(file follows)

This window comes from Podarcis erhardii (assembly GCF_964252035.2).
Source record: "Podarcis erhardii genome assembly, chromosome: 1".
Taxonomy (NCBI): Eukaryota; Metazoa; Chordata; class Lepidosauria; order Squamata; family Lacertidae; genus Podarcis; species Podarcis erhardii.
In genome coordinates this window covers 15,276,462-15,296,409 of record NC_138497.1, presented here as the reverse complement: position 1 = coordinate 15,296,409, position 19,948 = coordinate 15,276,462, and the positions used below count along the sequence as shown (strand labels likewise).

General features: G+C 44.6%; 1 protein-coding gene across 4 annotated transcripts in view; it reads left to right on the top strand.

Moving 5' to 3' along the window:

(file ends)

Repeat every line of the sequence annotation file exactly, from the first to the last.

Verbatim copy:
This window comes from Podarcis erhardii (assembly GCF_964252035.2).
Source record: "Podarcis erhardii genome assembly, chromosome: 1".
Taxonomy (NCBI): Eukaryota; Metazoa; Chordata; class Lepidosauria; order Squamata; family Lacertidae; genus Podarcis; species Podarcis erhardii.
In genome coordinates this window covers 15,276,462-15,296,409 of record NC_138497.1, presented here as the reverse complement: position 1 = coordinate 15,296,409, position 19,948 = coordinate 15,276,462, and the positions used below count along the sequence as shown (strand labels likewise).

General features: G+C 44.6%; 1 protein-coding gene across 4 annotated transcripts in view; it reads left to right on the top strand.

Moving 5' to 3' along the window: